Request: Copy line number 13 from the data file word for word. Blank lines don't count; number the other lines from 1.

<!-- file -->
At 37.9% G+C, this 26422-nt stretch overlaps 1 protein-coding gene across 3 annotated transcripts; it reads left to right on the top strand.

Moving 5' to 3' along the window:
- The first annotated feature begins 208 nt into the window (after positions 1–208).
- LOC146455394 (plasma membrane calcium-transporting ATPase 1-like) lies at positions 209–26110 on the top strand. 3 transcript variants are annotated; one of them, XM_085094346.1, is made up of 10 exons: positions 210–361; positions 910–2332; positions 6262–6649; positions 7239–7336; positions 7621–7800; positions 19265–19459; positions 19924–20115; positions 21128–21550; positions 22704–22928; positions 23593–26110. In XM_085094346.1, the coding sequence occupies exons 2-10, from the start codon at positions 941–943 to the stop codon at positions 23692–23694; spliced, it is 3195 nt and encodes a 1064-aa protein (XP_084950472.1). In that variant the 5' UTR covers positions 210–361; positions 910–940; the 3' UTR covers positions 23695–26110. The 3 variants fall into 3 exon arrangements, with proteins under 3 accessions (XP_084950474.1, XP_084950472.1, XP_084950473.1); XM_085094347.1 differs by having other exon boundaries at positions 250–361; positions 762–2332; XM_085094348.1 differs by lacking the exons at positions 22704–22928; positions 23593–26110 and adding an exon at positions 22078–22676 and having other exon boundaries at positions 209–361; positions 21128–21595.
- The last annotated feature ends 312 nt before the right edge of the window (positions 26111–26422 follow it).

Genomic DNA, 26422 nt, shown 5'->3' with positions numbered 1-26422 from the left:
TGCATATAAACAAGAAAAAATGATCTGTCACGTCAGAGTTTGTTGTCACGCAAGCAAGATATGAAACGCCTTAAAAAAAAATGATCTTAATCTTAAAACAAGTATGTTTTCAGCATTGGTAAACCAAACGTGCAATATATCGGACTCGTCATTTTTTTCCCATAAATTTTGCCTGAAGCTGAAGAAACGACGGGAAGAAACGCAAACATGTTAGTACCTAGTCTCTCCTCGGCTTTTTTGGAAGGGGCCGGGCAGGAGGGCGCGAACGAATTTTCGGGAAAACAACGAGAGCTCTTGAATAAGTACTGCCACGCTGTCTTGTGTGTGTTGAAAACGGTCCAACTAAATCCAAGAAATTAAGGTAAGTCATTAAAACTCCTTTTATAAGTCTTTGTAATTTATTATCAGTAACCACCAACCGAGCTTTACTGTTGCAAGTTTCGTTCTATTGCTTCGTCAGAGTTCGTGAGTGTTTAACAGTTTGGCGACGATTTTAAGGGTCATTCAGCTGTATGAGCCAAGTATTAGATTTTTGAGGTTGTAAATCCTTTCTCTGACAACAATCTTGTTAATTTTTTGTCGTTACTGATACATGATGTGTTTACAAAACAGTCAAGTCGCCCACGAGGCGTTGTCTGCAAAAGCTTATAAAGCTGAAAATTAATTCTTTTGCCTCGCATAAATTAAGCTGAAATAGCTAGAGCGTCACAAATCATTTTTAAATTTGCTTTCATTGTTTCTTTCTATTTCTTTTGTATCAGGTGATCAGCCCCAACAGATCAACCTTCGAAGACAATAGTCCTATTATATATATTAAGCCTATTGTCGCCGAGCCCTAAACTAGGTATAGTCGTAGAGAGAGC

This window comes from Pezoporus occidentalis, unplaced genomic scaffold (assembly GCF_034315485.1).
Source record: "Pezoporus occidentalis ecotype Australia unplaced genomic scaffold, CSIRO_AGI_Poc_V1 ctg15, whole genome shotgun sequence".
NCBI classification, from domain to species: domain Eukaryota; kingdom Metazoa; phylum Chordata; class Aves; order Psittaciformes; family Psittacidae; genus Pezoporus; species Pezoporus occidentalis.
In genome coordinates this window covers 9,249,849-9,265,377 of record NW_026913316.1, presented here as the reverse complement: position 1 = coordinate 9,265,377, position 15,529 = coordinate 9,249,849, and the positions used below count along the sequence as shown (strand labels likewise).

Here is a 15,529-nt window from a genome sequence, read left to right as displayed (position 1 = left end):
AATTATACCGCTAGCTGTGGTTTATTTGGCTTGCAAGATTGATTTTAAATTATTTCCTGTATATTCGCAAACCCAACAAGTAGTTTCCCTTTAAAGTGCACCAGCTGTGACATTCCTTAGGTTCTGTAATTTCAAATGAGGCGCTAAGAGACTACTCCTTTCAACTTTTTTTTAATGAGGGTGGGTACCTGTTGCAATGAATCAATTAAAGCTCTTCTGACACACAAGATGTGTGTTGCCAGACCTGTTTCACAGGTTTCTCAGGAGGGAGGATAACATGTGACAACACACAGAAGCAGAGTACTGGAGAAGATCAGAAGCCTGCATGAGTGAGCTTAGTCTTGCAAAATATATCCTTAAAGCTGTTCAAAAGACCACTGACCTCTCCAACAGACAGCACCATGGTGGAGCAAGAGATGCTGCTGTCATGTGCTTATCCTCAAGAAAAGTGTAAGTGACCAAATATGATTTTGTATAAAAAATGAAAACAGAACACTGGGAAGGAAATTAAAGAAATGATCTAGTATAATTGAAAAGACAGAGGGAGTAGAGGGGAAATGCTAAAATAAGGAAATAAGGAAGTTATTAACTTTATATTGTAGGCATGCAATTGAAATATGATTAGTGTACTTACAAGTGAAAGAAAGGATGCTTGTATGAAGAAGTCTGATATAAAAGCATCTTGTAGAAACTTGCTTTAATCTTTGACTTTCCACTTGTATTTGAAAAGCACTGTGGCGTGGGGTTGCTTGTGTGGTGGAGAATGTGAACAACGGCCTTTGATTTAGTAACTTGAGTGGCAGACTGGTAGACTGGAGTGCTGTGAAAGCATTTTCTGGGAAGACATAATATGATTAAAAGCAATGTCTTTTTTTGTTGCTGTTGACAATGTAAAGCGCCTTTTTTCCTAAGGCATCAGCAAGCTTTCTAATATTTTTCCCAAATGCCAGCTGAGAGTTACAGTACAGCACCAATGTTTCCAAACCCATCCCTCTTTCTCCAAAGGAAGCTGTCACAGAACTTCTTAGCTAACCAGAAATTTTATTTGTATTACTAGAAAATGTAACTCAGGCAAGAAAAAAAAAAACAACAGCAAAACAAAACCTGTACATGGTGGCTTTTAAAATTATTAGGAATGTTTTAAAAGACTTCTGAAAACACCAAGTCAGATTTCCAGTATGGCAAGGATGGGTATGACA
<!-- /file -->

AATTATACCGCTAGCTGTGGTTTATTTGGCTTGCAAGATTGATTTTAAATTATTTCCTGTATATTCGCAAACCCAACAAGTAGTTTCCCTTTAAAGTGCACCAGCTGTGACATTCCTTAGGTTCTGTAATTTCAAATGAGGCGCTAAGAGACTACTCCTTTCAACTTTTTTTTAATGAGGGTGGGTACCTGTTGCAATGAATCAATTAAAGCTCTTCTGACACACAAGATGTGTGTTGCCAGACCTGTTTCACAGGTTTCTCAGGAGGGAGGATAACATGTGACAACACACAGAAGCAGAGTACTGGAGAAGATCAGAAGCCTGCATGAGTGAGCTTAGTCTTGCAAAATATATCCTTAAAGCTGTTCAAAAGACCACTGACCTCTCCAACAGACAGCACCATGGTGGAGCAAGAGATGCTGCTGTCATGTGCTTATCCTCAAGAAAAGTGTAAGTGACCAAATATGATTTTGTATAAAAAATGAAAACAGAACACTGGGAAGGAAATTAAAGAAATGATCTAGTATAATTGAAAAGACAGAGGGAGTAGAGGGGAAATGCTAAAATAAGGAAATAAGGAAGTTATTAACTTTATATTGTAGGCATGCAATTGAAATATGATTAGTGTACTTACAAGTGAAAGAAAGGATGCTTGTATGAAGAAGTCTGATATAAAAGCATCTTGTAGAAACTTGCTTTAATCTTTGACTTTCCACTTGTATTTGAAAAGCACTGTGGCGTGGGGTTGCTTGTGTGGTGGAGAATGTGAACAACGGCCTTTGATTTAGTAACTTGAGTGGCAGACTGGTAGACTGGAGTGCTGTGAAAGCATTTTCTGGGAAGACATAATATGATTAAAAGCAATGTCTTTTTTTGTTGCTGTTGACAATGTAAAGCGCCTTTTTTCCTAAGGCATCAGCAAGCTTTCTAATATTTTTCCCAAATGCCAGCTGAGAGTTACAGTACAGCACCAATGTTTCCAAACCCATCCCTCTTTCTCCAAAGGAAGCTGTCACAGAACTTCTTAGCTAACCAGAAATTTTATTTGTATTACTAGAAAATGTAACTCAGGCAAGAAAAAAAAAAACAACAGCAAAACAAAACCTGTACATGGTGGCTTTTAAAATTATTAGGAATGTTTTAAAAGACTTCTGAAAACACCAAGTCAGATTTCCAGTATGGCAAGGATGGGTATGACA